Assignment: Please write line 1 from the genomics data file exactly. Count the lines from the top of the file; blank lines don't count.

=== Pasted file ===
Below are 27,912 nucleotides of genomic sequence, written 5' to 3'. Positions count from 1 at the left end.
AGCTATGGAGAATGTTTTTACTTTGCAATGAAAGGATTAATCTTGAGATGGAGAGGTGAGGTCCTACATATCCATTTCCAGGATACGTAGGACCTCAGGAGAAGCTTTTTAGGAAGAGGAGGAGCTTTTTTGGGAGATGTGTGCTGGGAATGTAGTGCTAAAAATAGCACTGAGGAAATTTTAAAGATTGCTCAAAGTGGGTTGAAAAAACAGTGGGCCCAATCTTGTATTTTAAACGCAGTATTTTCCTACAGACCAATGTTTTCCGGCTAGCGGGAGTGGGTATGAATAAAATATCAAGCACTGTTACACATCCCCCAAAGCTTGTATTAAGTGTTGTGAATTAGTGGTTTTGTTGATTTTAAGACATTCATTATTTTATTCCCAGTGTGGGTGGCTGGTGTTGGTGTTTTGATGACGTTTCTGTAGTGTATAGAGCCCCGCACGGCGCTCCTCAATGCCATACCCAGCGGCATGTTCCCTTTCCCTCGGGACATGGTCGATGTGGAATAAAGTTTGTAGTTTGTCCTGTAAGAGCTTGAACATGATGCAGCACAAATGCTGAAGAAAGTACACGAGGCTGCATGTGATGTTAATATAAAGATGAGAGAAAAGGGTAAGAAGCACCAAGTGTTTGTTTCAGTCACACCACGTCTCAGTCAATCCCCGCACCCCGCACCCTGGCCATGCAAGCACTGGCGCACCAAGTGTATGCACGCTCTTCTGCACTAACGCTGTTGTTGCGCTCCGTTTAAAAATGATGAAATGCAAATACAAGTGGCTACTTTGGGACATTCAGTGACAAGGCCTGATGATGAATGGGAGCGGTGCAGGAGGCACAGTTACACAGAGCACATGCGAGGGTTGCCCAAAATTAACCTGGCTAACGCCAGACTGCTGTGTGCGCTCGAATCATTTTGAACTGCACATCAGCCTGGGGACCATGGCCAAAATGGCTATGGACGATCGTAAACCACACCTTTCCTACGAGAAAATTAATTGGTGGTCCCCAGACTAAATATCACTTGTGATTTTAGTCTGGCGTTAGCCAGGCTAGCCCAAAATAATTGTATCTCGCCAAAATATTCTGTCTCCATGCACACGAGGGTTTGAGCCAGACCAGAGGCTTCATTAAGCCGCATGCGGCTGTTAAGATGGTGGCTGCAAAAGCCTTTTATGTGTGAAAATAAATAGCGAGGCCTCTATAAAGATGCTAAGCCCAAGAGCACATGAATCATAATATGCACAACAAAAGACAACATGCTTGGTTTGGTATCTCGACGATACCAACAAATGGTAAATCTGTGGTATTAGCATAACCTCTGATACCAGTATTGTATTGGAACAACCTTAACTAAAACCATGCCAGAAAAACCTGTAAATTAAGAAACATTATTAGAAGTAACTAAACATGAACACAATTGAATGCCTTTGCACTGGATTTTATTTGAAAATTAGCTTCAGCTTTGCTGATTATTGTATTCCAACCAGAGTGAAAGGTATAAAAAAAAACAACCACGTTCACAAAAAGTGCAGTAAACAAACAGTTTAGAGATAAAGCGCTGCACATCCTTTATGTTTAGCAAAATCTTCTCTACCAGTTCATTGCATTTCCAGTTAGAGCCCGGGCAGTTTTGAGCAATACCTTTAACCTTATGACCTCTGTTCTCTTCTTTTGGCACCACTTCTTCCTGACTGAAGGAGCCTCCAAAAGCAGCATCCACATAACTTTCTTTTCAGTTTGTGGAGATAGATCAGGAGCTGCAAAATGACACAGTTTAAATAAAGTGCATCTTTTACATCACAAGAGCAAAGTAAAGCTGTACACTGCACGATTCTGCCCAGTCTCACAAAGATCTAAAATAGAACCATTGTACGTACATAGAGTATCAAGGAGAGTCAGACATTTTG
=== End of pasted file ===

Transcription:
Below are 27,912 nucleotides of genomic sequence, written 5' to 3'. Positions count from 1 at the left end.